Wednesday, May 03, 2006

High School Wins National Award et al

High School Wins National Award - Washington Post

Why AP Matters - Newsweek

A Celebration Of Excellence In Education - Washington Post

Shared Excellence, and a Singular Honor - Washington Post

Eleanor Roosevelt On Challenge List - Washington Post

Congratulations to Arlington’s Wakefield High. Showing that minority students can be drawn to AP-focused curriculums, with successful results, is very meaningful. It is also a good place to scrutinize for just what is and is not driving their success, against the difficulties of urban and rural education programs across the country.

The high percentage of immigrant students involved speaks to the influence of the ‘immigrant’ character of assimilating advancing behavior, with a very low threshold of cultural resistance. But, what is driving non-immigrant students to higher interest and achievement? This understanding is required to replicate or adapt their success nation-wide.

The descendants of former slaves are one of the few groups to come to this country without 100% immigrant mindsets. They did not select themselves, from their greater ‘home’ population, for the journey. Rather their people were selected by slave traders, facilitated by their vulnerable status in the harsh lands of West Africa. Only a minority of Blacks, as we would expect, have the naturally occurring immigrant mindset, but this does not have to mean banishment to America’s economic basement, for the greater group.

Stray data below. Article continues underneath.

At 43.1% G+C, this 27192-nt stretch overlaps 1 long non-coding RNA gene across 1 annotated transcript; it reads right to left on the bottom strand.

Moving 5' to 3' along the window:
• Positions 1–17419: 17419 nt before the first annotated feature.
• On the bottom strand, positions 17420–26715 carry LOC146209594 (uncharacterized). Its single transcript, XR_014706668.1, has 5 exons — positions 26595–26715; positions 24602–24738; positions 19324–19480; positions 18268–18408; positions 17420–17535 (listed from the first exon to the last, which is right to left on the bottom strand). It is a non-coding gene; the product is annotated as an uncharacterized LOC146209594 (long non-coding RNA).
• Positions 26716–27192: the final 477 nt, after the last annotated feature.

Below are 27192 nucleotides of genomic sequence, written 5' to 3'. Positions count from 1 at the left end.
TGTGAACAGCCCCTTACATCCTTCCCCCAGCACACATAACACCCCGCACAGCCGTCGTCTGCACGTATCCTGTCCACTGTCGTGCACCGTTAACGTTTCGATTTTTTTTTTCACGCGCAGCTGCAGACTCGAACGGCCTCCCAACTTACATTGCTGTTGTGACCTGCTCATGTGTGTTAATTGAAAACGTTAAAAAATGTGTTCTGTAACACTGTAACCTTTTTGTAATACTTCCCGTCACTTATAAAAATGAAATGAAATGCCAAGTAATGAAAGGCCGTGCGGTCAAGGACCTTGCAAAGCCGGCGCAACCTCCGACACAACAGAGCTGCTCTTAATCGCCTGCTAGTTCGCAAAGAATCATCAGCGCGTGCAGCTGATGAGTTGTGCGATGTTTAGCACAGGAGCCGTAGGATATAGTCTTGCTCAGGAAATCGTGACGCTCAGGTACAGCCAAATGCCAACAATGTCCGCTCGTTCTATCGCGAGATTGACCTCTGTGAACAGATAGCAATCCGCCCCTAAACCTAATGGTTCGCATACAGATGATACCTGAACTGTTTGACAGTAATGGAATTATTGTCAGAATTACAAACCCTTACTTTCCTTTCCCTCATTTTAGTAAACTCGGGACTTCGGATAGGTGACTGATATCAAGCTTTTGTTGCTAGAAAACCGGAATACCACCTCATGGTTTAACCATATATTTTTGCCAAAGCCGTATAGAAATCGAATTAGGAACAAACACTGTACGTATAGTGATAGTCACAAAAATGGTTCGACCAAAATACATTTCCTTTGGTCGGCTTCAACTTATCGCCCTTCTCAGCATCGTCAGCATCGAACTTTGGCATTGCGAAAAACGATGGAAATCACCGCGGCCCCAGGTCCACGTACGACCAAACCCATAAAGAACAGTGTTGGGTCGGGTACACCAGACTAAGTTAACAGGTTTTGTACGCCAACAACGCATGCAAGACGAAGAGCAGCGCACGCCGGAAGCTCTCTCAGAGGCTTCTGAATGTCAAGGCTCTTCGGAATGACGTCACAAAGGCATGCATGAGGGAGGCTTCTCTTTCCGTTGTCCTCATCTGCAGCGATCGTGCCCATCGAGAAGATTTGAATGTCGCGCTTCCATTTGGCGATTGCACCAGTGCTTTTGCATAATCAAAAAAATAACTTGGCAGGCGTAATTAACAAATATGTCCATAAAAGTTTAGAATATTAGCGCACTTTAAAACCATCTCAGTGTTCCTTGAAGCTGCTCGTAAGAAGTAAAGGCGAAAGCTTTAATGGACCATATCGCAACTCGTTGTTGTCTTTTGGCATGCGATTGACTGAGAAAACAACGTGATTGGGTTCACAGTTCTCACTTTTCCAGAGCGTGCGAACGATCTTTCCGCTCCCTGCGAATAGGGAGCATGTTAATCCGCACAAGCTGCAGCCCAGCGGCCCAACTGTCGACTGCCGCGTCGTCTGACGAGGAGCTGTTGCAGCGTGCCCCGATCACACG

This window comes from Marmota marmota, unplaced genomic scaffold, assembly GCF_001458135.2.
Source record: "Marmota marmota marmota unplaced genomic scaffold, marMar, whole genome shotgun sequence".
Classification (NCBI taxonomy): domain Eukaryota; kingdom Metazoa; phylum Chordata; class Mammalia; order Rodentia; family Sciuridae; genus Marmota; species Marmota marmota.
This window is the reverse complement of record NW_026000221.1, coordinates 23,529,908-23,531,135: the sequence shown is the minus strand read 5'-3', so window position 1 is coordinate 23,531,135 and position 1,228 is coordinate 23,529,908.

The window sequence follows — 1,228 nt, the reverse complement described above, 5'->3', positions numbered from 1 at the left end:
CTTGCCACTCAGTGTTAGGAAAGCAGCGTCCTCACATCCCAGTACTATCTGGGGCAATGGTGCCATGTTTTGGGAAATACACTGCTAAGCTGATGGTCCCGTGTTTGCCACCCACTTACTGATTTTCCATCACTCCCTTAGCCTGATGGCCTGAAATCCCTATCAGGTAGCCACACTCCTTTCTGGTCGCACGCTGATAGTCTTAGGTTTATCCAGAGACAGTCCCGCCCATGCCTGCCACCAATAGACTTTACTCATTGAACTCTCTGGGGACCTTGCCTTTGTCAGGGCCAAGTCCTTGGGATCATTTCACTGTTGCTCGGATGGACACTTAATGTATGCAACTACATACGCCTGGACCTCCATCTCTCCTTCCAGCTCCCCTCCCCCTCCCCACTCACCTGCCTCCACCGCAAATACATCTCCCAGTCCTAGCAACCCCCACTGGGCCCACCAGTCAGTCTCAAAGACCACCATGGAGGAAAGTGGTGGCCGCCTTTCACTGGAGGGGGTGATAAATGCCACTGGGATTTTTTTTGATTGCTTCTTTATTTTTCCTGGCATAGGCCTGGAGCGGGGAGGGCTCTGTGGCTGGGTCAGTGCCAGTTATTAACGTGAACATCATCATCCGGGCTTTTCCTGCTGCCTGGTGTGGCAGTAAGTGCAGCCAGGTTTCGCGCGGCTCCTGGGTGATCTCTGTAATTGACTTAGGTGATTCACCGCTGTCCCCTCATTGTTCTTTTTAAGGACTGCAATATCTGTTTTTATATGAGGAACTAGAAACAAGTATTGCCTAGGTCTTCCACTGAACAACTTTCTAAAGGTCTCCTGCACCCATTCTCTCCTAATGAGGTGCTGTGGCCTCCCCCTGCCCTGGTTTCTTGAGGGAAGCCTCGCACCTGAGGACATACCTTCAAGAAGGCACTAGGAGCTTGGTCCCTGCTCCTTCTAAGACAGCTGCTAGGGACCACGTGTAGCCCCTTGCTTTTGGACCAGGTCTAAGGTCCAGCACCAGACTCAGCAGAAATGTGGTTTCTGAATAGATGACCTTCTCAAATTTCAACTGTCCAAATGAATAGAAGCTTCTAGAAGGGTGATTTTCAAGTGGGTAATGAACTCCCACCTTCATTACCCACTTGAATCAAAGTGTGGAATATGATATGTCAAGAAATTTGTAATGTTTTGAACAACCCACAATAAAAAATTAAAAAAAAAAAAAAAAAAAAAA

While immigrant mindsets push subsets of Blacks to seek out advantage with little or no assistance, K-12 curriculums of schools must adapt to what the majority of Black kids are missing and unable to capture. At the base, they are being educated while relying on inadequate preparation and instruction in critical thinking, or thinking about thinking. They are also missing preparation, persuasion, and conflict management skills that build upon a logical thinking base.

Extraordinary pockets of education will always spring up because there is a pent-up demand, as represented by the children of immigrants, and like mindsets. This demand has those kids, with the aid of their parents and teachers, finding, largely on their own, that which they are missing. However, where there is not a demand, thoughtful educators must follow their own findings, which point to critical skills, and provide those kids with what they need to succeed.

James C. Collier


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